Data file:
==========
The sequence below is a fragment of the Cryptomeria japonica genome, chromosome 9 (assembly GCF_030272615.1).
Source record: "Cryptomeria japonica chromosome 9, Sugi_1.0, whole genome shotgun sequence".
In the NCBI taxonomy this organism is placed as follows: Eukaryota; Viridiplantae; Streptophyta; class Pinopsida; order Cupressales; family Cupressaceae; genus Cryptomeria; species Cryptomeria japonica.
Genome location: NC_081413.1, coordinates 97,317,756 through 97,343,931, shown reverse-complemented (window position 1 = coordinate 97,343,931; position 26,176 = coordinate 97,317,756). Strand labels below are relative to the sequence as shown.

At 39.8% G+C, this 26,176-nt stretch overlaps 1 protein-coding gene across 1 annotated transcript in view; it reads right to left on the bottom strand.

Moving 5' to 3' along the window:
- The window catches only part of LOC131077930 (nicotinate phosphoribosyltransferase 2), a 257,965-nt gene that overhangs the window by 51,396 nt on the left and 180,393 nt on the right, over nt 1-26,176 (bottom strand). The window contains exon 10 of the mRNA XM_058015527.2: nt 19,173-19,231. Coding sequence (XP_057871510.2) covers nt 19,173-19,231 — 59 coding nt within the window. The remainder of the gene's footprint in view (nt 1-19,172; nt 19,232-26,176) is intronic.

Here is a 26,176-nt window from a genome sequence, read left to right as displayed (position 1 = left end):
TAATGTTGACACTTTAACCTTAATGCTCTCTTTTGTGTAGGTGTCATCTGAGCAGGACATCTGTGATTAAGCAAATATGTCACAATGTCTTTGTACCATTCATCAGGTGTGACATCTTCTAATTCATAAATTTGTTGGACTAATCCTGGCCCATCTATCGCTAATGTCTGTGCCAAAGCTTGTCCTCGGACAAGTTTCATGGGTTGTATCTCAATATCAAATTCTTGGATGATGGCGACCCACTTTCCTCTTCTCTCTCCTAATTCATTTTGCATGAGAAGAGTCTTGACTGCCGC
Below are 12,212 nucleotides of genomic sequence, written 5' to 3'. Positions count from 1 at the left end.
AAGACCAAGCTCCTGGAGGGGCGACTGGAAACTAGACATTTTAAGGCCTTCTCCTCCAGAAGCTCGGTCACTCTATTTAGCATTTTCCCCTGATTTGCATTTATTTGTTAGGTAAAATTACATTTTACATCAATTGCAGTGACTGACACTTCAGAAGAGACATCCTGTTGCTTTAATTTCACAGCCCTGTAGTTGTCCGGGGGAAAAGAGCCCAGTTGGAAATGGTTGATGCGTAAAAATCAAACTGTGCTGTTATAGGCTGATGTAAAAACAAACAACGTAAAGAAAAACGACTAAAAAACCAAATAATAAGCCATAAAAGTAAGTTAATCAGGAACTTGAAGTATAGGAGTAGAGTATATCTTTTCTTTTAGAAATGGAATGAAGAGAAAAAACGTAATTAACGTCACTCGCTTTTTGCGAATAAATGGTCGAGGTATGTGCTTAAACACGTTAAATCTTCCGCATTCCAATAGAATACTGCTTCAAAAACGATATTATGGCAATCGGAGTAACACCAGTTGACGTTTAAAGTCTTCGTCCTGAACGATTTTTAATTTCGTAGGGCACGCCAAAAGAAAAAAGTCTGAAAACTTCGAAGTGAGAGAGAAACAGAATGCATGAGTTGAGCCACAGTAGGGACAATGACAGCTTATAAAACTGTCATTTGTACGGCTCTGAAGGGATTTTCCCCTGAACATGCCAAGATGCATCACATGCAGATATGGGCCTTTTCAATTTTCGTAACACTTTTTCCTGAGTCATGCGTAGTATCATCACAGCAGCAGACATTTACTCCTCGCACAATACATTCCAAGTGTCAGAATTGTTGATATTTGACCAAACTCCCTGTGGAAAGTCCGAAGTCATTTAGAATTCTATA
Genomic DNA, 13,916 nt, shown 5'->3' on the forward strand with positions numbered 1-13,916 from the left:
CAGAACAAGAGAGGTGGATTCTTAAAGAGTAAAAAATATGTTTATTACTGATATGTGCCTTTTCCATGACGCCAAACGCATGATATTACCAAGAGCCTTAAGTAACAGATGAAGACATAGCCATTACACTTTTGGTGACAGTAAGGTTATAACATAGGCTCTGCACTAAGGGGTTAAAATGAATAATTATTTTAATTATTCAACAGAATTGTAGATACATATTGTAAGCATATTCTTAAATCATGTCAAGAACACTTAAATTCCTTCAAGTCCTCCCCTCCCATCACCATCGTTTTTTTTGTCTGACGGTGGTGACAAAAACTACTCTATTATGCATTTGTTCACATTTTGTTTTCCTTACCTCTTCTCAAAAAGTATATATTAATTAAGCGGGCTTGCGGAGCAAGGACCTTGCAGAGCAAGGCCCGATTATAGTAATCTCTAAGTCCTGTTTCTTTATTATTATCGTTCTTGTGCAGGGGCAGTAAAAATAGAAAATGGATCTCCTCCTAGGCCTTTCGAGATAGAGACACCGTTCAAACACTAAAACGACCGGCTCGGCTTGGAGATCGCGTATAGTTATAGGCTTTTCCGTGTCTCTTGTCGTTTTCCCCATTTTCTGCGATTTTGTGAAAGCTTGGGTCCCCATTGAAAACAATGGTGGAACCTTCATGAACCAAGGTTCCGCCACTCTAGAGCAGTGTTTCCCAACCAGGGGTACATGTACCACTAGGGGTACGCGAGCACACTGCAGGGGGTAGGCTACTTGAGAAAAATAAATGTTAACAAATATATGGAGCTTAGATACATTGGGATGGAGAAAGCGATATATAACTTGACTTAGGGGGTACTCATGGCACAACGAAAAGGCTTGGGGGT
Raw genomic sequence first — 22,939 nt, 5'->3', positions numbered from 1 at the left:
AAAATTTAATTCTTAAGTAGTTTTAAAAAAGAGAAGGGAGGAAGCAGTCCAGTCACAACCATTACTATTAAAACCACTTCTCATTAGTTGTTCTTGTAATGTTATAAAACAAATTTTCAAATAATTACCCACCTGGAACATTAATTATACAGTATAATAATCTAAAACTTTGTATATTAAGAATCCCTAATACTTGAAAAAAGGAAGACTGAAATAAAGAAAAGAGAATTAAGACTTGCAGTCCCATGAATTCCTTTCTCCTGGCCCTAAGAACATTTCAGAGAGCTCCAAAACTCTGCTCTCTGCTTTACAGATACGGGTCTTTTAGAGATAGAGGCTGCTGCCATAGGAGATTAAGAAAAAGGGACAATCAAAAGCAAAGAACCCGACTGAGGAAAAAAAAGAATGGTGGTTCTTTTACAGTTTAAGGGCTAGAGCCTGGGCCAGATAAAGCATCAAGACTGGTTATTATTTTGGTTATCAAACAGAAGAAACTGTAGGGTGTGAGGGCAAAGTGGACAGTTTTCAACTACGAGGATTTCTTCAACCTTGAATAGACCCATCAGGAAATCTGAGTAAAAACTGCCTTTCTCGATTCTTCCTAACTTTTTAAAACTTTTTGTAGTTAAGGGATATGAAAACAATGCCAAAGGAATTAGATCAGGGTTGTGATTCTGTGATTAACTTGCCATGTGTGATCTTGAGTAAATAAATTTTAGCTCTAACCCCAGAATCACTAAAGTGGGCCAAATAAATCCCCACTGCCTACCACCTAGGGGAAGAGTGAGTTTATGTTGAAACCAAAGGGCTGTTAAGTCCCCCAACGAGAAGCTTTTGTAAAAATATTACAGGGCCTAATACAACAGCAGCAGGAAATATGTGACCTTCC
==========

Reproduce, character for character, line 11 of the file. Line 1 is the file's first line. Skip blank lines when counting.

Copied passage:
AAGACCAAGCTCCTGGAGGGGCGACTGGAAACTAGACATTTTAAGGCCTTCTCCTCCAGAAGCTCGGTCACTCTATTTAGCATTTTCCCCTGATTTGCATTTATTTGTTAGGTAAAATTACATTTTACATCAATTGCAGTGACTGACACTTCAGAAGAGACATCCTGTTGCTTTAATTTCACAGCCCTGTAGTTGTCCGGGGGAAAAGAGCCCAGTTGGAAATGGTTGATGCGTAAAAATCAAACTGTGCTGTTATAGGCTGATGTAAAAACAAACAACGTAAAGAAAAACGACTAAAAAACCAAATAATAAGCCATAAAAGTAAGTTAATCAGGAACTTGAAGTATAGGAGTAGAGTATATCTTTTCTTTTAGAAATGGAATGAAGAGAAAAAACGTAATTAACGTCACTCGCTTTTTGCGAATAAATGGTCGAGGTATGTGCTTAAACACGTTAAATCTTCCGCATTCCAATAGAATACTGCTTCAAAAACGATATTATGGCAATCGGAGTAACACCAGTTGACGTTTAAAGTCTTCGTCCTGAACGATTTTTAATTTCGTAGGGCACGCCAAAAGAAAAAAGTCTGAAAACTTCGAAGTGAGAGAGAAACAGAATGCATGAGTTGAGCCACAGTAGGGACAATGACAGCTTATAAAACTGTCATTTGTACGGCTCTGAAGGGATTTTCCCCTGAACATGCCAAGATGCATCACATGCAGATATGGGCCTTTTCAATTTTCGTAACACTTTTTCCTGAGTCATGCGTAGTATCATCACAGCAGCAGACATTTACTCCTCGCACAATACATTCCAAGTGTCAGAATTGTTGATATTTGACCAAACTCCCTGTGGAAAGTCCGAAGTCATTTAGAATTCTATA